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Why I Serve : Radio Operator Effective Communicator for his Platoon
By 1st Lt. Michael Meyers II, 1st Battalion, 5th Cavalry Regiment
Jan 22, 2007 - 4:53:03 PM
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Capt. Charles Griswald (left to right), 1st Lt. Michael Meyers and Pfc. Mohamed Omar, all from Company E, 1st Battalion, 5th Cavalry Regiment, attached to 2nd Brigade Combat Team, 1st Infantry Division, meet with Iraqi children during a barrier emplacement operation. Omar is a radio operator who uses his native Arabic language skill to communicate with Baghdad residents. (US Army photo by Cpl. John Androski, 1st Battalion, 5th Cavalry Regiment)
Blackanthem Military News, BAGHDAD, Iraq - Often, a foreign national who serves in the U.S. military dreams of one day becoming a U.S. citizen. Many speak other languages, a useful skill for the military.  Some are currently serving in Iraq as Soldiers providing freedom and security to the people of Iraq. 
   
One of these Soldiers is Pfc. Class Mohamed Omar.

“I just want to listen to the people and hear their issues,” Omar said about serving in the Iraqi capital. “Maybe I can help.”

Omar provides his platoon a unique attribute - he speaks Arabic.  He has been on a variety of missions with Company E, 1st Battalion, 5th Cavalry Regiment, which is attached to 2nd Brigade Combat Team, 1st Infantry Division. Omar, originally from Somalia, left his homeland when he was 16 years old.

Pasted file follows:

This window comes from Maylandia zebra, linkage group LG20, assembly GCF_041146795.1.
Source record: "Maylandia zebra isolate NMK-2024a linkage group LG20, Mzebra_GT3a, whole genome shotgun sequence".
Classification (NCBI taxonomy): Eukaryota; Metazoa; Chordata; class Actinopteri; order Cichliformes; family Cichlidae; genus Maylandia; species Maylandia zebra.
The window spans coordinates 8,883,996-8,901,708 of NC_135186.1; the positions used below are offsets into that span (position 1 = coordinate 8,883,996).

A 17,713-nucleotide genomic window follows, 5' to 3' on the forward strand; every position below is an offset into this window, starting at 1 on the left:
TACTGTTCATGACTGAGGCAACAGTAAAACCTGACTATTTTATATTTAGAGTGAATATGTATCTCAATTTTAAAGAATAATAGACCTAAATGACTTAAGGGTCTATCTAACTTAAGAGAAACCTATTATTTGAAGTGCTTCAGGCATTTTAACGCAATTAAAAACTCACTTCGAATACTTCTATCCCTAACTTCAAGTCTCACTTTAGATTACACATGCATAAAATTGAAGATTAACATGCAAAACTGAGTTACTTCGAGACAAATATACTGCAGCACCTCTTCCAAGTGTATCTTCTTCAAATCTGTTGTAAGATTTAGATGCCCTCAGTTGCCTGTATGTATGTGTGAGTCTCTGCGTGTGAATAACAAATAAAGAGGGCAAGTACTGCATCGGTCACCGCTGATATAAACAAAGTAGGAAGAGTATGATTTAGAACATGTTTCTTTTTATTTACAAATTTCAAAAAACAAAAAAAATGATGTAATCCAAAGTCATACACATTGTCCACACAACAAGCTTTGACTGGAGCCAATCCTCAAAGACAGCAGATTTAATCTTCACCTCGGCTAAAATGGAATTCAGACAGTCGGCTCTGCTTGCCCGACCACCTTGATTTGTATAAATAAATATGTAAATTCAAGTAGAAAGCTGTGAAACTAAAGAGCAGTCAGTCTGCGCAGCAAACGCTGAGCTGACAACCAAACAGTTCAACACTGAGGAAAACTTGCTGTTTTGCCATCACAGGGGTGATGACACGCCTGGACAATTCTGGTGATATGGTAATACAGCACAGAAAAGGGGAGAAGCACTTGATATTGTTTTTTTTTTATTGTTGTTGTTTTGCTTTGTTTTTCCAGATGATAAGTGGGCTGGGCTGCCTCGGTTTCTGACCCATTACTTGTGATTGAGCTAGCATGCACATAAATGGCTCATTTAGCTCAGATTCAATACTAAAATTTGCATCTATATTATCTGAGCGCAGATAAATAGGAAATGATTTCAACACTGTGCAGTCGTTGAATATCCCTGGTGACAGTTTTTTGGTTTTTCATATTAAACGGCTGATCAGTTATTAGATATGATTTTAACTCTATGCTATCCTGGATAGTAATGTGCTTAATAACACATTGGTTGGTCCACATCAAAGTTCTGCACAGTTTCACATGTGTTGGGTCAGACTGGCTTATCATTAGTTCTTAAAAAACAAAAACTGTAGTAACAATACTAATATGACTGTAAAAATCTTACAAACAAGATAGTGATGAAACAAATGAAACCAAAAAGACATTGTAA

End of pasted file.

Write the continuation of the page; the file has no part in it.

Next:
He joined the Army in 2005, and has been a valuable asset to his company. Omar serves as his platoon leader’s radio operator and often engages in conversations with the local residents. He listens to their issues and conveys them to his leadership while out on a patrol.

Omar is currently working on his packet to apply for citizenship, and said he’s excited about serving in the U.S. Army. His profound dedication to his new country, his much-needed native language skill and his enthusiastic approach to the mission in Baghdad equips him, and his platoon, for success. 

Omar’s leaders think of him as a “diamond in the rough.”  His skills are now being used to effectively communicate important issues to Baghdad residents.

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